Joseph: Maybe you're right. It'd be interesting to see a histogram of views of PhD economists that work in JEL codes in macro, monetary, international finance, although how to summarize quantitatively the views on stimulus would be a challenge. But I do think that many of the senators do know better -- but they cloak their ideological beliefs in the guise of believing that tax cuts have bigger multipliers.
MM: I am impressed that you have surveyed all economics blogs and find all of them failed to see the size and scope of this calamity we are now only beginning to experience.
Babinich: I fail to see the falsehood in the bold-faced section of your quote. There must be at least one representative and/or senator that thinks the government should get out of the way (Ron Paul, perhaps).
tj: Recall the PIH in the Hall interpretation would indicate that consumption would only equal the annuity value of the tax cut; the empirical testing of this relation relied upon estimation of the Euler condition for the consumer's problem, assuming away a liquidity constraints, and assuming unbiased expectations. Campbell and Mankiw, in a couple papers, documented the empirical shortcomings of this approach (including implausibly high IRS, etc.); they modified the PIH-LC theory with the incorporation of rule-of-thumb consumers. Others have tried to model explicitly liquidity constrained households, or to allow for non-certainty equivalence risk aversion. When one does this, then one does not necessarily obtain the standard implication regarding the minimal impact of a tax cut.
Posted by: Menzie Chinn at February 10, 2009 10:02 AM
So, I'll ask it again: the Bush administration was an awesome experiment in macroeconomics. He did it all: cuts in marginal tax rates, temporary demand side tax cuts, and massive increased in spending, both domestic and on the military.
So this was a failure, but the answer is to do more of it? Just a lot more?
The increase in the deficit under Bush averaged about ~$600B a year. Obama is going to blow past that in his first month in office.
Posted by: Buzzcut at February 10, 2009 12:13 PM
Buzzcut: So I'll say it again. The difference is not to dump all the tax cuts into the laps of the top income decile, and not so much of a ten year tax cut. And not to spend so much on defense, especially abroad where the spending leakage is greater. Bush averaged $600 billion deficit per year at or near full employment for most of the time, and took us from 1 to 1.5 ppt of GDP structural budget surplus to a 2 to 2.5 ppt of GDP structural budget deficit.
Posted by: Menzie Chinn at February 10, 2009 12:31 PM
Here's an idea...
Any burglar who has spent his loot on consumption, and can show that the source of his loot was not planning to spend it, will have the burglary charge dropped and instead be commended for stimulating the economy.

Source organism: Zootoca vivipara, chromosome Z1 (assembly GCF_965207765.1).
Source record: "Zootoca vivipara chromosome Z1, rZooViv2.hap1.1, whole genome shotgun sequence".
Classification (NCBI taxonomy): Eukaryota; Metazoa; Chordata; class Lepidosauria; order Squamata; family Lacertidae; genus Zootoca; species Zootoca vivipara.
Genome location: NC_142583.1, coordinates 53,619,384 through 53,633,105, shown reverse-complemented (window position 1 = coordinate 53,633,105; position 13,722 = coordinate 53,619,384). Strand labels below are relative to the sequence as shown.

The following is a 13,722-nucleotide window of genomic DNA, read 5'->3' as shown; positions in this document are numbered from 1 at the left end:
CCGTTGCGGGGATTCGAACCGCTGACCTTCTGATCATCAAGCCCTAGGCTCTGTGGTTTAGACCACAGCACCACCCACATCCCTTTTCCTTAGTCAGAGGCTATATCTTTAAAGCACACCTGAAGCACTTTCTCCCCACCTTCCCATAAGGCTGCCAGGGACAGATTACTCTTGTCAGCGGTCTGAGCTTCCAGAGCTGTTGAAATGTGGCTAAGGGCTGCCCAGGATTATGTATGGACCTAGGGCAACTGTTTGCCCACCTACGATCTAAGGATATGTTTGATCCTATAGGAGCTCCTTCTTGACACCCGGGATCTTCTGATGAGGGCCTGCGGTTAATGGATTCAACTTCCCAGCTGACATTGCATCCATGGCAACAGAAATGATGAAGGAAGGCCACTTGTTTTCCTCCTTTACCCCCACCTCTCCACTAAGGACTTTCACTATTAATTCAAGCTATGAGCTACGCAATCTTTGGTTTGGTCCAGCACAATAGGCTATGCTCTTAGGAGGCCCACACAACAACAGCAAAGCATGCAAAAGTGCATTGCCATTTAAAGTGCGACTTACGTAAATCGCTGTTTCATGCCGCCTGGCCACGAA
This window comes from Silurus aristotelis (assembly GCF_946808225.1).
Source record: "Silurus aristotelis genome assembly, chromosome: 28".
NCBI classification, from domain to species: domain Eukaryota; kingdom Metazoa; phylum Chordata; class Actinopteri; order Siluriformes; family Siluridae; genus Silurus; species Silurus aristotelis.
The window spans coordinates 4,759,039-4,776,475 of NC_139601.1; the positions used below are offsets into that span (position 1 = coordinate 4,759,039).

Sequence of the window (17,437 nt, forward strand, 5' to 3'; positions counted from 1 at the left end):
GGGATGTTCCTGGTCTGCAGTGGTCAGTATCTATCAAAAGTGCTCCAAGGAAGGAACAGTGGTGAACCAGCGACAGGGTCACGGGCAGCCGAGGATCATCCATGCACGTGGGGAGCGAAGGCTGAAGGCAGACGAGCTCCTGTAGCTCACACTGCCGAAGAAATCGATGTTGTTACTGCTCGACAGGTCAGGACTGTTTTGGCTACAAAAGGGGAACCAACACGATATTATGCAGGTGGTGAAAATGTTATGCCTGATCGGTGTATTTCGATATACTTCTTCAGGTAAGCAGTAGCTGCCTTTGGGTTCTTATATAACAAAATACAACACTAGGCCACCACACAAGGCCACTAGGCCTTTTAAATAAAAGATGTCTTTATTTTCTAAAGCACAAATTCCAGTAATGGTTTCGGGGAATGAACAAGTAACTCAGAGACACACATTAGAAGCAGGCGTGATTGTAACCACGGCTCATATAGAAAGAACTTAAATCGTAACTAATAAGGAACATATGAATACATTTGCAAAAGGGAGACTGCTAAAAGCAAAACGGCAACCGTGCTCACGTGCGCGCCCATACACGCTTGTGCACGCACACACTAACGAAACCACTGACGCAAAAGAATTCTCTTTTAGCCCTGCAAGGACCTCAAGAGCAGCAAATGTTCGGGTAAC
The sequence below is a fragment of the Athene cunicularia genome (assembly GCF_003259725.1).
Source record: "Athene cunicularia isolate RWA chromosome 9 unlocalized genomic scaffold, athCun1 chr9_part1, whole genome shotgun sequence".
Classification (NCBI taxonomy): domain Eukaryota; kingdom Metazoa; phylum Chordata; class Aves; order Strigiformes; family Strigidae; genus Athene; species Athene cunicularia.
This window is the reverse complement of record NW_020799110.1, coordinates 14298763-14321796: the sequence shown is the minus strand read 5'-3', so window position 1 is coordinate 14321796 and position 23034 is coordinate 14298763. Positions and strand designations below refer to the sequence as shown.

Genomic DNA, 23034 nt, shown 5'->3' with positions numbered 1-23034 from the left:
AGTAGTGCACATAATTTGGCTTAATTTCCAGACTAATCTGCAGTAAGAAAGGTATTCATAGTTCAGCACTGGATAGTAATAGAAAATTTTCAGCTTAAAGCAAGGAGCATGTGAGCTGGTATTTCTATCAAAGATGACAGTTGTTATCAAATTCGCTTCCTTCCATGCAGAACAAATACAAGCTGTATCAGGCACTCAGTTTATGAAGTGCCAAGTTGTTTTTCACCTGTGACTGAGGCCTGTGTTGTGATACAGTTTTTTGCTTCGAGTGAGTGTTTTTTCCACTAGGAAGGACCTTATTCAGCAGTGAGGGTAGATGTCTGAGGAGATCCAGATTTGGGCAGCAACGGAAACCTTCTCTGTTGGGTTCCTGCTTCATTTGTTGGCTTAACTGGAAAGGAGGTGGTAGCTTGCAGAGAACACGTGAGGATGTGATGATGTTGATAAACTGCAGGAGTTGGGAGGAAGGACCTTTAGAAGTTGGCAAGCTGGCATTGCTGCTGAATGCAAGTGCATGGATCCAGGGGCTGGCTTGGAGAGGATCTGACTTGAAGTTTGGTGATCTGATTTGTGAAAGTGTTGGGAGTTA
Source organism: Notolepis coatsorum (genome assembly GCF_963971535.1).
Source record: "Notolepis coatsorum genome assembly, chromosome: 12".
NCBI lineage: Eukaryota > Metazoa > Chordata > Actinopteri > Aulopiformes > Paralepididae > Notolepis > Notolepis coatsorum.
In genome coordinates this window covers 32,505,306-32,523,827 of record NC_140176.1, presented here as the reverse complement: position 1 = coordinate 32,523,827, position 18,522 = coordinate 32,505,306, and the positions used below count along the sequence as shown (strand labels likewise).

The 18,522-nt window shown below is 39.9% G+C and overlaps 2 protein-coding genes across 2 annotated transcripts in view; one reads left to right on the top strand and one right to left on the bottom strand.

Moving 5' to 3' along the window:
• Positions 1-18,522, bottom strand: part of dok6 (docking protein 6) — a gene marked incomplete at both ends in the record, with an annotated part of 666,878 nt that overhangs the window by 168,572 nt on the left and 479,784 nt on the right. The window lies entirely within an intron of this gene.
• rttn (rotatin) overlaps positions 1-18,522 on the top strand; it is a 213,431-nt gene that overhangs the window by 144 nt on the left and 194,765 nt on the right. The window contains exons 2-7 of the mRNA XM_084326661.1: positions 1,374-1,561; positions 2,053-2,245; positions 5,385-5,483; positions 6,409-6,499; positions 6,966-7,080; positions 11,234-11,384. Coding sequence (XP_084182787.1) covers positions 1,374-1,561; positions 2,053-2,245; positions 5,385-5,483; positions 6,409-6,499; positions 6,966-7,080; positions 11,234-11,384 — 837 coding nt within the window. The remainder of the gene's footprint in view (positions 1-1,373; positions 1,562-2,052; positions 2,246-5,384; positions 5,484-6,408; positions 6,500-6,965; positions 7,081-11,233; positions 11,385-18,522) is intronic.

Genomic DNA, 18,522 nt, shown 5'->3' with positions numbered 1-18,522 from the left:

Not my own idea, but a funny one. (from here).
Posted by: realistTheorist at February 10, 2009 12:40 PM
The Cato Institute ran full page ads in the New York Times, Washington Post and Wall Street Journal last week that stated:
"Notwithstanding reports that all economists are now Keynesians and that we all support a big increase in the burden of government, we the undersigned do not believe that more government spending is a way to improve economic performance. More government spending by Hoover and Roosevelt did not pull the United States economy out of the Great Depression in the 1930s. More government spending did not solve Japan's "lost decade" in the 1990s. As such, it is a triumph of hope over experience to believe that more government spending will help the U.S. today. To improve the economy, policymakers should focus on reforms that remove impediments to work, saving, investment and production. Lower tax rates and a reduction in the burden of government are the best ways of using fiscal policy to boost growth."
This was signed by 200 economists with a few Nobel's thrown in (James Buchanan, Edward Prescott, Vernon Smith).
Their prescription is more tax cuts and less spending, the exact opposite of Menzie Chinn's. They don't even agree that government spending works in depressions (although they don't explain what was different about the 40's.)
It seems that economists are still undecided on issues as fundamental as whether the earth is round or flat. To the non-economist it is hard to tell if this is a minority view or mainstream. It is not surprising that citizens and politicians are confused. How are they to judge?